For those of you that remember the Reagan Landslide of 1980, you probably remember that nobody had any idea it was coming. CKkzlNsUcAAf03QThe polls leading right up to election day did not forecast victory by such a wide margin. Populists candidates are nearly always underestimated, just as nobody gives Trump a chance today.

Bill Clinton was a surprise winner in 1992. He chose to run against an incumbent, which is usually doomed to failure, and the Democratic primaries in 1992 were notable in their absence of top-tier candidates like Mario Cuomo, George Mitchell, or Tom Foley. Jerry Brown ran and failed as did former Irvine mayor Larry Agran, now disgraced.

Both Reagan and Clinton inspired their supporters, and as outsiders, they were not products of the political machines bent on screwing over ordinary Americans. This is the appeal Donald Trump has to his supporters, supporters who feel disenfranchised by the political elites who rip them off on a daily basis. Thus, Donald Trump has been given a Teflon Coating. Nothing he does or says sticks to him, so he can say whatever he wants, and everyone gives him a pass.


Failure of Barack Obama

To watch Fox news, or worse yet read the Facebook feed from my Conservative high school friends, you would believe Barack Obama is a foreign-born Muslim and terrorist sympathizer who destroyed America. I think the spin machine on the political right is largely full of shit. power_to_the_bankersThe failure of Barack Obama is that he didn’t do enough to neuter the financial elites in this country — Barack Obama’s failure was not going far enough to the left. He failed to tap into the populist mood of the Country.

The 2008 election was a time of populist fervor, a hunger for real change in Washington. We elected the first African-American president with a foreign-sounding name in hopes he would reform Washington and Wall Street. He did neither. Without a clear mandate, he didn’t have the power (or perhaps the desire) to go too far left.

The populist undercurrent was so strong that the “Occupy Movement” sprang up as rebels without a cause. The movement failed to find a leader or an issue they could rally behind, and when it dissipated, the undercurrent of populist resentment went underground again, and I argue it strengthened in its dormancy.

People want real political change in Washington.

They want the establishment broken up and destroyed.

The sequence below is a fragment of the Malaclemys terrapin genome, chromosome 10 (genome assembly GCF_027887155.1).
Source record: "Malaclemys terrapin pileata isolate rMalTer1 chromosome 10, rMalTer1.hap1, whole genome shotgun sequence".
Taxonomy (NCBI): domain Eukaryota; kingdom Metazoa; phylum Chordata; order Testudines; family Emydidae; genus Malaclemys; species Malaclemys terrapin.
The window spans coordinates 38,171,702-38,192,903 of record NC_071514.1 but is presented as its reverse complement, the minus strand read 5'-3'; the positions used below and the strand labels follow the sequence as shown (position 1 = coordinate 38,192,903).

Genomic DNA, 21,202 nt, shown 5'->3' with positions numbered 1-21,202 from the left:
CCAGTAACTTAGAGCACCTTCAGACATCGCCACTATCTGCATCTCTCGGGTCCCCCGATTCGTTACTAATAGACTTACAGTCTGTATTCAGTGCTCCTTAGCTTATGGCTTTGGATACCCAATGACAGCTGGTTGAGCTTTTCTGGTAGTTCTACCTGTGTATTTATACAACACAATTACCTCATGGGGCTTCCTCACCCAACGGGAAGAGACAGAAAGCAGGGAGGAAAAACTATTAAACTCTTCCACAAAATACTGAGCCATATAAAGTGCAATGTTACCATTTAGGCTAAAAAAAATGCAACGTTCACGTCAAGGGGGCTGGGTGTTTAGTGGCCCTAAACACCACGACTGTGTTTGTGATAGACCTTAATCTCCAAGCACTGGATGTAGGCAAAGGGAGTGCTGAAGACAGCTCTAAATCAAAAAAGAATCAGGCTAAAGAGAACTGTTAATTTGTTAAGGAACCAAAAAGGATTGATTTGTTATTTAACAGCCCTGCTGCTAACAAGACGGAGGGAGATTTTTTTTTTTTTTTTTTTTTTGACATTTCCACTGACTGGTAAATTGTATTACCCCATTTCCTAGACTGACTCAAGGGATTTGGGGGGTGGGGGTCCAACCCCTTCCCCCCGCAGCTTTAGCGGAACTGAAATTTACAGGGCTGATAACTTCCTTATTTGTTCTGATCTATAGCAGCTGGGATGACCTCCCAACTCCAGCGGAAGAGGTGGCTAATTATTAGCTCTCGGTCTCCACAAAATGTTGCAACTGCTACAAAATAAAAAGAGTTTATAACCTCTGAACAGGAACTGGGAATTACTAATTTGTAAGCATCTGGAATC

The surprising popularity of Bernie Sanders and Donald Trump are direct evidence of the strength of this populist fervor.


Agreement on the extreme left and extreme right

In our era of extreme polarization when the moderates in each party can’t agree on anything, you wouldn’t expect to find the extremes of either political party agreeing on something, particularly something important — but we do. Both Bernie Sanders and Ted Cruz agree on reforming Wall Street and the Federal Reserve. Why is that? Because the moderate (establishment) candidates are owned by the financial elites, and it’s the populist furor coming through at the fringes.

Bernie Sanders recognizes the populist appeal at the fringes. He’s even gone on record stating that Trump’s supporters should support him, and that’s not as crazy as it sounds. In the end, I believe it will be the other way around. Hillary Clinton believes she has these voters “in the bag”; She is wrong. Democratic insiders will be shocked with Bernie Sander’s supporters turn out on election day in large numbers and vote for Donald Trump.

Bernie Sanders is also a populist doing far better than he should be given his extreme views and the strength of the establishment’s candidate, Hillary Clinton (It’s ironic that Bill Clinton got elected as an outsider, but Hillary is perceived as an insider). Bernie Sanders wouldn’t be doing so well if the populist discontent weren’t present; however, he is running in a narrow field with a strong establishment candidate, so he won’t win the nomination. Donald Trump doesn’t have that limitation.

Donald Trump is running against a field of blithering idiots. The true establishment candidate, Jeb Bush, can’t gain any support among voters, and although he has the money to stay in through the primaries, he lacks the charisma to become a factor. [Note: Jeb Bush quit on February 20, 2016] Plus, the populist fervor is not in his favor as everyone in his own party sees him as the establishment meat puppet — which he is.


The Big Short

At the beginning of this post, I stated I had an epiphany after watching The Big Short. Starting in early 2007, I was one of those lonely Cassandra’s writing about the imminent collapse of the housing market. I remember that time very well, and I still feel a seething hatred for the bankers and financial elites that ruined our great country — which is why Donald Trump’s “Make America Great Again” refrain resonates with so many people.

What is best in life?

Crush the banks, see them driven into bankruptcy, and hear the lamentation of their stockholders.